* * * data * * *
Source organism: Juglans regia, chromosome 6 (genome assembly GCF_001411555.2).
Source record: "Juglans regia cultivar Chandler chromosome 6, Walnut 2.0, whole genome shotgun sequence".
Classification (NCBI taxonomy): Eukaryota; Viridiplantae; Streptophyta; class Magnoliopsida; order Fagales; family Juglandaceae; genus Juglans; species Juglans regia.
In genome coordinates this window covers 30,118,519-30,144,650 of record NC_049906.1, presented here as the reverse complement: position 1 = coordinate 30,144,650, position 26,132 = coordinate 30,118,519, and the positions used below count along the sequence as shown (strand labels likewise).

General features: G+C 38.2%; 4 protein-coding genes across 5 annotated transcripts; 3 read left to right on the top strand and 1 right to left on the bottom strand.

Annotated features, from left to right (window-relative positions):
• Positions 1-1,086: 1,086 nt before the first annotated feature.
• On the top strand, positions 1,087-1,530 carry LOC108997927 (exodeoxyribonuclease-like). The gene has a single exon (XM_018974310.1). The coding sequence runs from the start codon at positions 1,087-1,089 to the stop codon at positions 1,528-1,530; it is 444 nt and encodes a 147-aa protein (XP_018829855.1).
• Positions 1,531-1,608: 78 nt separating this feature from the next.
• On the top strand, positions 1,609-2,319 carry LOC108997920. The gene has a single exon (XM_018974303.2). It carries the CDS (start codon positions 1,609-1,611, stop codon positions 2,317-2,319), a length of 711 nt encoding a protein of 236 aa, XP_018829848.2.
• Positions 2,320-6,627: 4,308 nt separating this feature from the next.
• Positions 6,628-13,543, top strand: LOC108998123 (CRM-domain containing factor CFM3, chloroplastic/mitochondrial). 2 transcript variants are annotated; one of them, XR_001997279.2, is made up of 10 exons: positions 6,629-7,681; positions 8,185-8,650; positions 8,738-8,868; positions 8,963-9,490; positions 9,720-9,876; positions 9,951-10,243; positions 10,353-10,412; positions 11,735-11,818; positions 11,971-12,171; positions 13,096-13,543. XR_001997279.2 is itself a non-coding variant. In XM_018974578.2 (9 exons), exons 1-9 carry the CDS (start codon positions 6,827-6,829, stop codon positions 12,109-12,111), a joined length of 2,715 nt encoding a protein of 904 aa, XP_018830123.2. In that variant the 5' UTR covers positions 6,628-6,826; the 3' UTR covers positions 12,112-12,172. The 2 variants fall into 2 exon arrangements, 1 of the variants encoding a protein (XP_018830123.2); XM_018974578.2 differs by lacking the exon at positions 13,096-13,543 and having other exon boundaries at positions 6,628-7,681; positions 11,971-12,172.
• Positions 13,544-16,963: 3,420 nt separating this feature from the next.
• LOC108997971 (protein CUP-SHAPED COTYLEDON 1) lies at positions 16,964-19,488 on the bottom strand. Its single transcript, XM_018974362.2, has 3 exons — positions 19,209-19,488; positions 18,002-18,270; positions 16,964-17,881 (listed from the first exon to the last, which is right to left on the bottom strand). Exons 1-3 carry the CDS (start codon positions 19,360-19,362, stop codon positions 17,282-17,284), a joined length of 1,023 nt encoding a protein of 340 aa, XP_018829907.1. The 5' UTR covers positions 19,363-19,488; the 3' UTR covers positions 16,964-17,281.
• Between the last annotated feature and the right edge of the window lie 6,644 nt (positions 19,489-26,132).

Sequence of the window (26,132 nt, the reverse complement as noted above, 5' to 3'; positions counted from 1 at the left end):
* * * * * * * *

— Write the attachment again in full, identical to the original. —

Source organism: Juglans regia, chromosome 6 (genome assembly GCF_001411555.2).
Source record: "Juglans regia cultivar Chandler chromosome 6, Walnut 2.0, whole genome shotgun sequence".
Classification (NCBI taxonomy): Eukaryota; Viridiplantae; Streptophyta; class Magnoliopsida; order Fagales; family Juglandaceae; genus Juglans; species Juglans regia.
In genome coordinates this window covers 30,118,519-30,144,650 of record NC_049906.1, presented here as the reverse complement: position 1 = coordinate 30,144,650, position 26,132 = coordinate 30,118,519, and the positions used below count along the sequence as shown (strand labels likewise).

General features: G+C 38.2%; 4 protein-coding genes across 5 annotated transcripts; 3 read left to right on the top strand and 1 right to left on the bottom strand.

Annotated features, from left to right (window-relative positions):
• Positions 1-1,086: 1,086 nt before the first annotated feature.
• On the top strand, positions 1,087-1,530 carry LOC108997927 (exodeoxyribonuclease-like). The gene has a single exon (XM_018974310.1). The coding sequence runs from the start codon at positions 1,087-1,089 to the stop codon at positions 1,528-1,530; it is 444 nt and encodes a 147-aa protein (XP_018829855.1).
• Positions 1,531-1,608: 78 nt separating this feature from the next.
• On the top strand, positions 1,609-2,319 carry LOC108997920. The gene has a single exon (XM_018974303.2). It carries the CDS (start codon positions 1,609-1,611, stop codon positions 2,317-2,319), a length of 711 nt encoding a protein of 236 aa, XP_018829848.2.
• Positions 2,320-6,627: 4,308 nt separating this feature from the next.
• Positions 6,628-13,543, top strand: LOC108998123 (CRM-domain containing factor CFM3, chloroplastic/mitochondrial). 2 transcript variants are annotated; one of them, XR_001997279.2, is made up of 10 exons: positions 6,629-7,681; positions 8,185-8,650; positions 8,738-8,868; positions 8,963-9,490; positions 9,720-9,876; positions 9,951-10,243; positions 10,353-10,412; positions 11,735-11,818; positions 11,971-12,171; positions 13,096-13,543. XR_001997279.2 is itself a non-coding variant. In XM_018974578.2 (9 exons), exons 1-9 carry the CDS (start codon positions 6,827-6,829, stop codon positions 12,109-12,111), a joined length of 2,715 nt encoding a protein of 904 aa, XP_018830123.2. In that variant the 5' UTR covers positions 6,628-6,826; the 3' UTR covers positions 12,112-12,172. The 2 variants fall into 2 exon arrangements, 1 of the variants encoding a protein (XP_018830123.2); XM_018974578.2 differs by lacking the exon at positions 13,096-13,543 and having other exon boundaries at positions 6,628-7,681; positions 11,971-12,172.
• Positions 13,544-16,963: 3,420 nt separating this feature from the next.
• LOC108997971 (protein CUP-SHAPED COTYLEDON 1) lies at positions 16,964-19,488 on the bottom strand. Its single transcript, XM_018974362.2, has 3 exons — positions 19,209-19,488; positions 18,002-18,270; positions 16,964-17,881 (listed from the first exon to the last, which is right to left on the bottom strand). Exons 1-3 carry the CDS (start codon positions 19,360-19,362, stop codon positions 17,282-17,284), a joined length of 1,023 nt encoding a protein of 340 aa, XP_018829907.1. The 5' UTR covers positions 19,363-19,488; the 3' UTR covers positions 16,964-17,281.
• Between the last annotated feature and the right edge of the window lie 6,644 nt (positions 19,489-26,132).

Sequence of the window (26,132 nt, the reverse complement as noted above, 5' to 3'; positions counted from 1 at the left end):